Included on the disc are the 'Restored English Soundtrack' and 'Restored Italian soundtrack' both presented in LPCM Mono format, the Italian track with English subtitles (that feature some frequent 'spacingissues' that really should have been caught). The English track here does feature Saxon doing his own dubbing, so that gives it plenty of worth, but it's also fairly silly at times. The Italian track plays the film as a more serious affair. Both sound just fine, there are no problems with any hiss or distortion and the levels are nicely balanced. Obviously which version is preferable will come down to individual choice, so it's nice to have options here.

    Extras are comprised of three interviews, the first of which is entitled Mike Malloy On The Cynic (And Yes....) The Rat And The The Fist. This one is done with a good sense of humor as Malloy, the man who made the Eurocrime! documentary, talks up the three principal actors in the picture, makes some interesting observations about the picture's skewed geography and offers up some solid insight into what makes the movie as entertaining as it is. Before it's all over though, it starts to take itself less seriously and by the time it's done it is mostly played for laughs (thankfully it works though, try not to crack up at the end).

    Up next is The Cynic, The Rat And The Sadist: An Interview With Tomas Milian in which the late actor looks back on his work on this picture. Flanked by a chubby, fuzzy cat on his left side, Milian talks about playing a character named 'Rambo' before Stallone did, the difference between making art films and more commercial endeavors such as this, his thoughts on the feature at hand, his thoughts on the dubbing of his character in the film, his work on Syndicate Sadists and more. As always, Milian is an interesting subject, this interview is no exception to that rule.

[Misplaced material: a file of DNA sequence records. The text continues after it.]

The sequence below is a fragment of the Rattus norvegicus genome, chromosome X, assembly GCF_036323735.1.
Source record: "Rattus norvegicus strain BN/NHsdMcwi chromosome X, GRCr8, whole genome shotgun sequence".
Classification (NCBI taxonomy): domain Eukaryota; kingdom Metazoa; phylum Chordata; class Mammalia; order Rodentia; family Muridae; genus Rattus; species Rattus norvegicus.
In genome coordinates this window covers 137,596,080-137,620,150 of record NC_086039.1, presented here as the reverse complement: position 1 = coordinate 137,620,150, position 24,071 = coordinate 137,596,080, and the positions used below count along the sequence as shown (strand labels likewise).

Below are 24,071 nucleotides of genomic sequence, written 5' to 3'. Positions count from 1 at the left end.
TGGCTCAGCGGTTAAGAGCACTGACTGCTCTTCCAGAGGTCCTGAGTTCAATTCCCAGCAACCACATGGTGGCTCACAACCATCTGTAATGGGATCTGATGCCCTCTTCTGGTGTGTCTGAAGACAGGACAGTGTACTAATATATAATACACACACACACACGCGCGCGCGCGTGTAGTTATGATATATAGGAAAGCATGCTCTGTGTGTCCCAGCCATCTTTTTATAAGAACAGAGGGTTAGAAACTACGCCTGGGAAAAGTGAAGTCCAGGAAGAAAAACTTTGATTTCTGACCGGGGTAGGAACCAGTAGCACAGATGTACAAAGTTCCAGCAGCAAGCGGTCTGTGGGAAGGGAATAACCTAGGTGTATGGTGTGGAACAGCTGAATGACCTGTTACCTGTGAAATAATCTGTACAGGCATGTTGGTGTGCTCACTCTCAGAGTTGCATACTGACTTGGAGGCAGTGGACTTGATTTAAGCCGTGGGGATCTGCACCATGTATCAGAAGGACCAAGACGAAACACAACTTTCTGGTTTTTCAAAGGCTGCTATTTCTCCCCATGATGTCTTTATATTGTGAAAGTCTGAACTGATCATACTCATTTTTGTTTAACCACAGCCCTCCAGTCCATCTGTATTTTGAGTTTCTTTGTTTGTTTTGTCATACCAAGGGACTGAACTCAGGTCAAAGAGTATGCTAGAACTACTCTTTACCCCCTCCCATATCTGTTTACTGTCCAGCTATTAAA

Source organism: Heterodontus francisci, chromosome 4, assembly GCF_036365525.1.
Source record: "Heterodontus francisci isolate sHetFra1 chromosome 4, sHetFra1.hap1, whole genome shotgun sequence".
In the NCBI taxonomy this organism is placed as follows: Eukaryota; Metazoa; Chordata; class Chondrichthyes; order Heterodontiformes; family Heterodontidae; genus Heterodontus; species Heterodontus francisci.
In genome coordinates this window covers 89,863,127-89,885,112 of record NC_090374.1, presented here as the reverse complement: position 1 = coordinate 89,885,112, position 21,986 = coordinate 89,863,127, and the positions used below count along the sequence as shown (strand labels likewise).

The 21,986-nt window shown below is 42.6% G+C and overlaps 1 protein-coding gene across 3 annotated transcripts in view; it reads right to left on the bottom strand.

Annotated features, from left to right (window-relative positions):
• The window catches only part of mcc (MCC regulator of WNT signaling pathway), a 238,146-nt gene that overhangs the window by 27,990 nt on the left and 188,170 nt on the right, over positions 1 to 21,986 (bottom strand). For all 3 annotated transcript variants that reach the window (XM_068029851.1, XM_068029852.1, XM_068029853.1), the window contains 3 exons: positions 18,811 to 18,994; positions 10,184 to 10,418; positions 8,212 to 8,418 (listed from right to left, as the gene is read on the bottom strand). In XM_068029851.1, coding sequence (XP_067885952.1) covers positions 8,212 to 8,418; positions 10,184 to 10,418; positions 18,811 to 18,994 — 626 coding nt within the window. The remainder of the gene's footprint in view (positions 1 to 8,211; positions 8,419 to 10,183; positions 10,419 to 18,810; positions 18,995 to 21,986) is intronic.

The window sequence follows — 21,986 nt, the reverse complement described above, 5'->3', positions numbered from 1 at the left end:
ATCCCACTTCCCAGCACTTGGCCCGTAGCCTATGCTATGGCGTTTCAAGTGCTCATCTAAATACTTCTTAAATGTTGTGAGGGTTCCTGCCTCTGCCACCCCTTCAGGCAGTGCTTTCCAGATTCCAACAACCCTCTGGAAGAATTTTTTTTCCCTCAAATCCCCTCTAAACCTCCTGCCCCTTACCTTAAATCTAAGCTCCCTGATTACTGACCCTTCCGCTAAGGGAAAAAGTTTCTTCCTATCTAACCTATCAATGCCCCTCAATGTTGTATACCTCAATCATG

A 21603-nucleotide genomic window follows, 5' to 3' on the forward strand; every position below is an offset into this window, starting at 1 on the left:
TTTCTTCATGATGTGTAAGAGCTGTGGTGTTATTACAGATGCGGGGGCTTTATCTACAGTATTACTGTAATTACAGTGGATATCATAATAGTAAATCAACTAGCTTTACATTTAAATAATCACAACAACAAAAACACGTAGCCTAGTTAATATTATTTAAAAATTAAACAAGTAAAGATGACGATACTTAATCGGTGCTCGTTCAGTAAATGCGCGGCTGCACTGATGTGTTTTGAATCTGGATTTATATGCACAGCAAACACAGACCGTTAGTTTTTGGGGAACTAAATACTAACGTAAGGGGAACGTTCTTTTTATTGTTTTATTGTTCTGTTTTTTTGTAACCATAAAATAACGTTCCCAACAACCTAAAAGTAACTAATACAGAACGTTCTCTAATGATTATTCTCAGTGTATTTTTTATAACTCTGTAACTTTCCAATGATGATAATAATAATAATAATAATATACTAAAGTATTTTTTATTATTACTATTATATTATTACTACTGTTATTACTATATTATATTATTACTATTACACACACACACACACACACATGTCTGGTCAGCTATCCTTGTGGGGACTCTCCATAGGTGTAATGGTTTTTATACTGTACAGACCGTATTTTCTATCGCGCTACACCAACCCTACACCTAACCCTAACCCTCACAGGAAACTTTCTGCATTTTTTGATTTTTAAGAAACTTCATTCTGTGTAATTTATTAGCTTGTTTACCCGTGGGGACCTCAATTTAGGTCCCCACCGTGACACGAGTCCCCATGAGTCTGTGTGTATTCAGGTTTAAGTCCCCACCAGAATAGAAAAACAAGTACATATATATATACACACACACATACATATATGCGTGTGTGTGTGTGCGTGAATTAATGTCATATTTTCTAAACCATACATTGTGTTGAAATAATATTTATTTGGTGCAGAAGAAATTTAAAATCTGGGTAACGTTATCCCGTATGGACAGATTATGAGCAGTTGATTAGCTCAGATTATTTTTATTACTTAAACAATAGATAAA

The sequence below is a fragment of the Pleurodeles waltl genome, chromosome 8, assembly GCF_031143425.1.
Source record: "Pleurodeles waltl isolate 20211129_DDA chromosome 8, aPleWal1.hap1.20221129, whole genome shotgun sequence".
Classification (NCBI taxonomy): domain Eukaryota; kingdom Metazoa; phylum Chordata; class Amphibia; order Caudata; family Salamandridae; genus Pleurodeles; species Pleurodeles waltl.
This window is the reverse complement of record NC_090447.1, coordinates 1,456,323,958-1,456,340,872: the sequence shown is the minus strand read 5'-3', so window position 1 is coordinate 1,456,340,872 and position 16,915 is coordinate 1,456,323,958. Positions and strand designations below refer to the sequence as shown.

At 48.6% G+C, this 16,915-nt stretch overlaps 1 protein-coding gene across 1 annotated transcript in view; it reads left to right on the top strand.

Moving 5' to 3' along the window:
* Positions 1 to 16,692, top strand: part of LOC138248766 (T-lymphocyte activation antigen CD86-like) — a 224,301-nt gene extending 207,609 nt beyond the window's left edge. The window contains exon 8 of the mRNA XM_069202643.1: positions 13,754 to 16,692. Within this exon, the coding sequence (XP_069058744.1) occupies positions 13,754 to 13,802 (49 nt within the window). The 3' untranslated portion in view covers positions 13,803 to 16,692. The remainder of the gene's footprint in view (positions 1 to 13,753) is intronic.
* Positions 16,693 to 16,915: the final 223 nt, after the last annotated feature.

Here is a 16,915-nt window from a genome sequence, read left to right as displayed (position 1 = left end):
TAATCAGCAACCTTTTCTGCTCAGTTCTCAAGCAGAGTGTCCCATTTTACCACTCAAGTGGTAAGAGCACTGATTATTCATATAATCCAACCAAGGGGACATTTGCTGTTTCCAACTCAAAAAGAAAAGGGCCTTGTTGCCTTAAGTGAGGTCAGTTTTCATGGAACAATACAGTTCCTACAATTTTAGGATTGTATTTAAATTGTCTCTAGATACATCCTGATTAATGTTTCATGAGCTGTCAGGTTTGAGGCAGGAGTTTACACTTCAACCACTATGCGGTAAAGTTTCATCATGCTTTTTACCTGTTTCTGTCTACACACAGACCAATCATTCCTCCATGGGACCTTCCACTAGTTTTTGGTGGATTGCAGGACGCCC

The third and final interview is Armed To The Teeth Again: An Interview With Umberto Lenzi. Here the director talks about following up Rome Armed To The Teeth with this film, working with Milian, Saxon and Merli (as well as some of the tensions that existed between Merli and Milain) on the picture and more.

    Aside from that we get menus and chapter selection but sadly, no trailer for the feature (which oddly enough was included on the U.S. bootleg DVD).

    The Final Word:

    The Cynic, The Rat & The Fist is pretty much an essential 'poliziotteschi' picture, offering up plenty of tough talking characters, some completely gratuitous nudity and loads of effective violence. Lenzi keeps the acting moving quickly and all three of the principal leads are in very fine form indeed. 88 Films' Blu-ray release offers up the picture uncut and in HD for the first time in a less than perfect transfer but with fine audio and some interesting extras.

    Click on the images below for full sized Blu-ray screen caps!






























    • Nabonga
      #1
      Nabonga
      Senior Member
      Nabonga commented
      Editing a comment
      Been curious about this title for some time. Haven't gotten around to buying it yet. Any decent Merli bitch slapping in it? I could watch him bitch slap mofos ALL day.

    • Ian Jane
      #2
      Ian Jane
      Administrator
      Ian Jane commented
      Editing a comment
      Yeah, Merli's awesome in it. He's not quite as slappy here as he is in other movies but he's still pretty slappy.
    Posting comments is disabled.